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"Odontodes" redirects here. For the genus of moth, see Odontodes (moth).

Odontodes, or dermal teeth, are hard structures found on the external surfaces of animals or near internal openings. They consist of a soft pulp surrounded by dentine and covered by a mineralized substance such as enamel, a structure similar to that of teeth.[1] They generally do not have the same function as teeth, and are not replaced the same way teeth are in most fish.[2] In some animals (notably catfish), the presence or size of odontodes can be used in determining the sex.[3]

The name comes from the Greek "odon" meaning tooth.


A New Species of Hisonotus (Siluriformes,Loricariidae) of the Upper Rı´o Uruguay Basin (see page 7) An article showing scanning electron microscope images of odontodes on a catfish. Author:Adriana E. Aquino, Scott A. Schaefer, Amalia M. Miquelarena. Publisher: The American Museum of Natural History.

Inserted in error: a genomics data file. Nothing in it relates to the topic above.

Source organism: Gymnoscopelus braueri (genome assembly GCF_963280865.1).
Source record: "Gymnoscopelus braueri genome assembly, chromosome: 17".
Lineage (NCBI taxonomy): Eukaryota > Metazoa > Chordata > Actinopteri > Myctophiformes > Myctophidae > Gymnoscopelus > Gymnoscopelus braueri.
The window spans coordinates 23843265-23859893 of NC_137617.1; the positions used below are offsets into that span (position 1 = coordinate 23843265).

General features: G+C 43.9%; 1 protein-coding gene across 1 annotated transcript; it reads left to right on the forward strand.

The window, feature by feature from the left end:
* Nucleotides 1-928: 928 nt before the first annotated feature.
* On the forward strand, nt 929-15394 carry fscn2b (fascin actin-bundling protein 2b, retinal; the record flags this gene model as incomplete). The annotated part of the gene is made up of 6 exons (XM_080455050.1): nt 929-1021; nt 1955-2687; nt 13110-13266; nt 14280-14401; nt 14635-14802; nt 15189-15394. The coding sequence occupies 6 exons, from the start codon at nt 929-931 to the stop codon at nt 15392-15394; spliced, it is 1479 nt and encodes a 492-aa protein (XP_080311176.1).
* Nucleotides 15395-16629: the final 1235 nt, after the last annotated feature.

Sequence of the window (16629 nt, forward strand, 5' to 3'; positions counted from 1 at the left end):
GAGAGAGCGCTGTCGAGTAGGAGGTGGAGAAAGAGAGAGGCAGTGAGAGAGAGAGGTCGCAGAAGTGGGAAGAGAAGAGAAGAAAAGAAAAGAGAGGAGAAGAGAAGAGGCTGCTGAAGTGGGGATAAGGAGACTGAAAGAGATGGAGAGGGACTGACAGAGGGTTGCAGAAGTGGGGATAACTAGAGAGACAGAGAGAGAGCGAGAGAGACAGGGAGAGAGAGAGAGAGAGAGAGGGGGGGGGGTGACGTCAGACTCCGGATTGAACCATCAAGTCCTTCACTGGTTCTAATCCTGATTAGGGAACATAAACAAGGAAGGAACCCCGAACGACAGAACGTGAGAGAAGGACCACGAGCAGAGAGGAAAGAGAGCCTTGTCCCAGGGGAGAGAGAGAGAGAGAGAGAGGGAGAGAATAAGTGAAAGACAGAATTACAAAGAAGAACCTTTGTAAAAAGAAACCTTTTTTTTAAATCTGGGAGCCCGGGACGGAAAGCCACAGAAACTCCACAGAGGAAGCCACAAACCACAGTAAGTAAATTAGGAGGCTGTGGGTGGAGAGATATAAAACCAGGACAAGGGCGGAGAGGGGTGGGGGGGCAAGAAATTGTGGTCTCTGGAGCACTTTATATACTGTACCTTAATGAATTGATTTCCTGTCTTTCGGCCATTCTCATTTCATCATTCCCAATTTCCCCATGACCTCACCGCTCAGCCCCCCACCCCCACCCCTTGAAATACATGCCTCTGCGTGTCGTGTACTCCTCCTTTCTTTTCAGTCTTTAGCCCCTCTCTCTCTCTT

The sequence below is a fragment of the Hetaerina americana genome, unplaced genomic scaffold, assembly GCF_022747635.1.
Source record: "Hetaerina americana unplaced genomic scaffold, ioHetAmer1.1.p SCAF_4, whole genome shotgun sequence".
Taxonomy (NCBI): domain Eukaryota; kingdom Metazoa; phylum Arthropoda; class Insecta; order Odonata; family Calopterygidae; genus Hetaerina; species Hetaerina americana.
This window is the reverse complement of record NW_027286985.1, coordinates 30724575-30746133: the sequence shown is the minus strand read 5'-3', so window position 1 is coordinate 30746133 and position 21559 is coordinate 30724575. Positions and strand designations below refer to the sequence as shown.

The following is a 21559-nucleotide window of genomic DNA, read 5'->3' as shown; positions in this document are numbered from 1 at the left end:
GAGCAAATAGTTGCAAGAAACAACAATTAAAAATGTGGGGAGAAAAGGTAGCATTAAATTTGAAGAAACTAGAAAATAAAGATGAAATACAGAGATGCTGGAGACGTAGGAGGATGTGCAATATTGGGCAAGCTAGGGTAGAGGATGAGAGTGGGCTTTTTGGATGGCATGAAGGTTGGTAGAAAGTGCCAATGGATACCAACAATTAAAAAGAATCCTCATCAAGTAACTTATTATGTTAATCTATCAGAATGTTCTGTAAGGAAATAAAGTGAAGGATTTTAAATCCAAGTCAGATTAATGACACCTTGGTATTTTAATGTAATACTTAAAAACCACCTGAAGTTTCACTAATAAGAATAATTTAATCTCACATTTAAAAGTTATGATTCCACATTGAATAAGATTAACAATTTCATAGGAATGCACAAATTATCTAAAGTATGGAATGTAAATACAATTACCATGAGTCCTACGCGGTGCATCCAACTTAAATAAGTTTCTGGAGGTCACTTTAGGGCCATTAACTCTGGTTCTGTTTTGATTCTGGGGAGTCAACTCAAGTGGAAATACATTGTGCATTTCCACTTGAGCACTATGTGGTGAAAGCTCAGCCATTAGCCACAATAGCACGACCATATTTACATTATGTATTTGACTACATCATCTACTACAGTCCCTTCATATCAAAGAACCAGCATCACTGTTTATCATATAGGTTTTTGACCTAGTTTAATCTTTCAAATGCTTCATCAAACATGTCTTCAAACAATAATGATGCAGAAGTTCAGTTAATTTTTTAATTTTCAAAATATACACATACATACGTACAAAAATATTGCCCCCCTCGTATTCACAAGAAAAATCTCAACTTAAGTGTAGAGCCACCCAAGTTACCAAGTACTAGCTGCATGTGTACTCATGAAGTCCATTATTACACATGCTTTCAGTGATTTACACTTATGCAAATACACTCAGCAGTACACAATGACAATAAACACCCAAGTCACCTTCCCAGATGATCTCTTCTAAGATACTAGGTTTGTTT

See also[edit]


  1. ^ "Paleos Vertebrates: Glossary". 
  2. ^ "Evolution of development of the vertebrate dermal and oral skeletons: Unraveling concepts, regulatory theories, and homologies". Paleobiology. 2002. 
  3. ^ "Sexual Dimorphism of the "Zebra Pleco" Hypancistrus zebra".